Thursday, July 7, 2011

My Jeopardy! Strategy Advice To IBM - Introduction

On September 17, 2010, I spent the day at the IBM Watson Research Center in Yorktown Heights, New York.  I met most of the research team for the Jeopardy! Challenge and discussed several aspects of game play optimization with the strategy team.  I spent most of that day observing six sparring matches between Watson and each possible combination of two human opponents, from a group of four former contestants IBM invited in for the day.  Each of them had been successful on Jeopardy! and competed in the Tournament of Champions.  I took a lot of notes that day and spent a couple weeks thinking about the challenges involved as I wrote a report with my recommendations to IBM.  On October 8, 2010, I sent my report to IBM.

I was told that my report was well received and that it prompted a lot of discussion within the Watson team.  We had some follow up phone calls and e-mails to discuss specific strategy topics, especially after it was revealed that the Jeopardy! Challenge would consist of two matches in the format of a tournament final, with Watson facing Brad Rutter and Ken Jennings.  In early January 2011, I was invited back to the Watson Research Lab to play eight practice matches against the final version of Watson, as a final tune up.  I was also in the live audience that watched the taping of Watson's televised matches against Ken and Brad.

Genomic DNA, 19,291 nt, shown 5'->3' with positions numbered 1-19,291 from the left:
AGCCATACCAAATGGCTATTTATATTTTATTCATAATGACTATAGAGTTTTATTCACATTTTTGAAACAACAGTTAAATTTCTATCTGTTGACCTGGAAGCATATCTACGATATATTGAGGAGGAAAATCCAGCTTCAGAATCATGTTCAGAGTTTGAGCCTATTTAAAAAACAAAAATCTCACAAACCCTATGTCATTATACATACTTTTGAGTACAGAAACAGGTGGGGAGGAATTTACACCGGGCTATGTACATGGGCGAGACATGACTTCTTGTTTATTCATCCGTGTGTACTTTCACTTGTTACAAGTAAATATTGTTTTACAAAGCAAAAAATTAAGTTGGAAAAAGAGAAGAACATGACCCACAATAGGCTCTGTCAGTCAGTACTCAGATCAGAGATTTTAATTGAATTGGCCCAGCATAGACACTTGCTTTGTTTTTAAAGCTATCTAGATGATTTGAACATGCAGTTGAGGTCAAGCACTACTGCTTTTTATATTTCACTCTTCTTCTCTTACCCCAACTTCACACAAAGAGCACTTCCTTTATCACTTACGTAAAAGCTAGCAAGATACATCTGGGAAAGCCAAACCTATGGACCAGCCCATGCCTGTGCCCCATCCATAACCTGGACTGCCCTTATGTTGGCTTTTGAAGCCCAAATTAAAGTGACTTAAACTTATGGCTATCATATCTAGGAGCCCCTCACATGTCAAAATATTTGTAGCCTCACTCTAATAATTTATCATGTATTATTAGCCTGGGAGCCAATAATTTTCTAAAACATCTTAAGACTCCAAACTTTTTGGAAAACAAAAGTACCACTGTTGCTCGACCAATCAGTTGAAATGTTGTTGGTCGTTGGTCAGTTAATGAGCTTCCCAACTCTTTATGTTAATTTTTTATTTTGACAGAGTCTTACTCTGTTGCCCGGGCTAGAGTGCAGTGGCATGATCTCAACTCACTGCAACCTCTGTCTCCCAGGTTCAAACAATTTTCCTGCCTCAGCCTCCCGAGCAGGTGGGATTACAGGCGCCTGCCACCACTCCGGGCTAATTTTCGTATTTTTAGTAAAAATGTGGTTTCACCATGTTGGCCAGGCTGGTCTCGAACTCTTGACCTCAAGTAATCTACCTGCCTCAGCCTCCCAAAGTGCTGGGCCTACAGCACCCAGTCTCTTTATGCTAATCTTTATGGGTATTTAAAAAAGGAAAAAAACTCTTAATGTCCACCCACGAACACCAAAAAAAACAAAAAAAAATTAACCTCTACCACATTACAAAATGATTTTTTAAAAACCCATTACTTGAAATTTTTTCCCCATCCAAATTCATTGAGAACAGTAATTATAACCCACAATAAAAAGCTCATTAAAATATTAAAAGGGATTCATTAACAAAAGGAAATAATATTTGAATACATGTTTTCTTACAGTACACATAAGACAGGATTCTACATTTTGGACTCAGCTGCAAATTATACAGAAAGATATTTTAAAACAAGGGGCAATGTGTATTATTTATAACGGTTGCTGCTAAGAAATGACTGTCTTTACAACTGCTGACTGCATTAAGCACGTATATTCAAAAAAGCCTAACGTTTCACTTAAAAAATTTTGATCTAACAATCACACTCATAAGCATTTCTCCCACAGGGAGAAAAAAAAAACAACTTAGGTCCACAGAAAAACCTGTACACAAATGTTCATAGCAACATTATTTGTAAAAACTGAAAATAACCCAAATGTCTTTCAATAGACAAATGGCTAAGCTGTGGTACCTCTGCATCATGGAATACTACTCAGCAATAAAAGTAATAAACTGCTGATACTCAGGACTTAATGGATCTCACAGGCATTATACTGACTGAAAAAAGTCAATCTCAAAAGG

On Saturday, July 9, 2011, I will join Jeopardy! legends Bob Harris and Ken Jennings on a panel discussion at the Trivia Championships of North America at the MGM Hotel in Las Vegas ( ).  One of the main topics will be Jeopardy! strategy and how human contestants on the show can learn from the research done by the IBM Watson team.  To provide background and prompt further discussion, I am using this blog to publicly release my initial advice to IBM, based on what I knew and observed on my initial visit last fall.  Since then, I have learned that IBM's researchers implemented many of my ideas in a far more sophisticated way than the basic concepts I suggested in my report.  More than three years of work had already been done before I was asked to share my ideas, so most of my input independently confirmed what was already being done.  However I was pleased to see that one of my ideas for Daily Double wagering was added to the final version of Watson, and some of my other ideas would be too subtle to know for sure whether they were used in Watson or not.

The next several posts in this blog will be the text of the report I sent to IBM on October 8, 2010.  It is divided into separate parts for each topic.

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